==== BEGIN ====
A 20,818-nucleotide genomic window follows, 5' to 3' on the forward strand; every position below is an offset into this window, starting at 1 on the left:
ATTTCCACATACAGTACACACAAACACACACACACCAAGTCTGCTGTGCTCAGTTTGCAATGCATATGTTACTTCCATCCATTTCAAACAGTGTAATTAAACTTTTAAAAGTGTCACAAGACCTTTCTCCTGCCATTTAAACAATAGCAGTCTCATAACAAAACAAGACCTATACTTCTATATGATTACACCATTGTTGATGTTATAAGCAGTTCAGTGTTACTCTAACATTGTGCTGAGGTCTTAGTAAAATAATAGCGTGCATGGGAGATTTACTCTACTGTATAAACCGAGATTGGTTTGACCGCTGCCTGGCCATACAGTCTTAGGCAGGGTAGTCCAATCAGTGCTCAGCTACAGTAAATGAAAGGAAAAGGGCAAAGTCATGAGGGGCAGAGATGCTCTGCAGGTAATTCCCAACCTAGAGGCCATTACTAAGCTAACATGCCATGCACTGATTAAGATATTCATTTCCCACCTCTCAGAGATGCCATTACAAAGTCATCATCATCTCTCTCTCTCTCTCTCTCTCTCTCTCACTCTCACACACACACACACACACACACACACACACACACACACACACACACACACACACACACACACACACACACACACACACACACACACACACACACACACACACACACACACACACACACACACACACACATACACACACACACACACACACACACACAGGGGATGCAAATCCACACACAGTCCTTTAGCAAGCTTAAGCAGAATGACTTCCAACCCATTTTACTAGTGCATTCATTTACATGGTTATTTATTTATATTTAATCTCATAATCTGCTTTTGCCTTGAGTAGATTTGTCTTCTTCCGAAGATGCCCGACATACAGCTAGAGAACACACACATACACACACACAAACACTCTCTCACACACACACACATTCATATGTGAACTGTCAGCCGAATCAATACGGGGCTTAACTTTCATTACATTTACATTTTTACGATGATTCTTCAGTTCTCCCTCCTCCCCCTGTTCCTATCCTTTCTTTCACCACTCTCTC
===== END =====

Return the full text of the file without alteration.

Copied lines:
A 20,818-nucleotide genomic window follows, 5' to 3' on the forward strand; every position below is an offset into this window, starting at 1 on the left:
ATTTCCACATACAGTACACACAAACACACACACACCAAGTCTGCTGTGCTCAGTTTGCAATGCATATGTTACTTCCATCCATTTCAAACAGTGTAATTAAACTTTTAAAAGTGTCACAAGACCTTTCTCCTGCCATTTAAACAATAGCAGTCTCATAACAAAACAAGACCTATACTTCTATATGATTACACCATTGTTGATGTTATAAGCAGTTCAGTGTTACTCTAACATTGTGCTGAGGTCTTAGTAAAATAATAGCGTGCATGGGAGATTTACTCTACTGTATAAACCGAGATTGGTTTGACCGCTGCCTGGCCATACAGTCTTAGGCAGGGTAGTCCAATCAGTGCTCAGCTACAGTAAATGAAAGGAAAAGGGCAAAGTCATGAGGGGCAGAGATGCTCTGCAGGTAATTCCCAACCTAGAGGCCATTACTAAGCTAACATGCCATGCACTGATTAAGATATTCATTTCCCACCTCTCAGAGATGCCATTACAAAGTCATCATCATCTCTCTCTCTCTCTCTCTCTCTCTCTCACTCTCACACACACACACACACACACACACACACACACACACACACACACACACACACACACACACACACACACACACACACACACACACACACACACACACACACACACACACACACACACACACACACACACATACACACACACACACACACACACACACAGGGGATGCAAATCCACACACAGTCCTTTAGCAAGCTTAAGCAGAATGACTTCCAACCCATTTTACTAGTGCATTCATTTACATGGTTATTTATTTATATTTAATCTCATAATCTGCTTTTGCCTTGAGTAGATTTGTCTTCTTCCGAAGATGCCCGACATACAGCTAGAGAACACACACATACACACACACAAACACTCTCTCACACACACACACATTCATATGTGAACTGTCAGCCGAATCAATACGGGGCTTAACTTTCATTACATTTACATTTTTACGATGATTCTTCAGTTCTCCCTCCTCCCCCTGTTCCTATCCTTTCTTTCACCACTCTCTC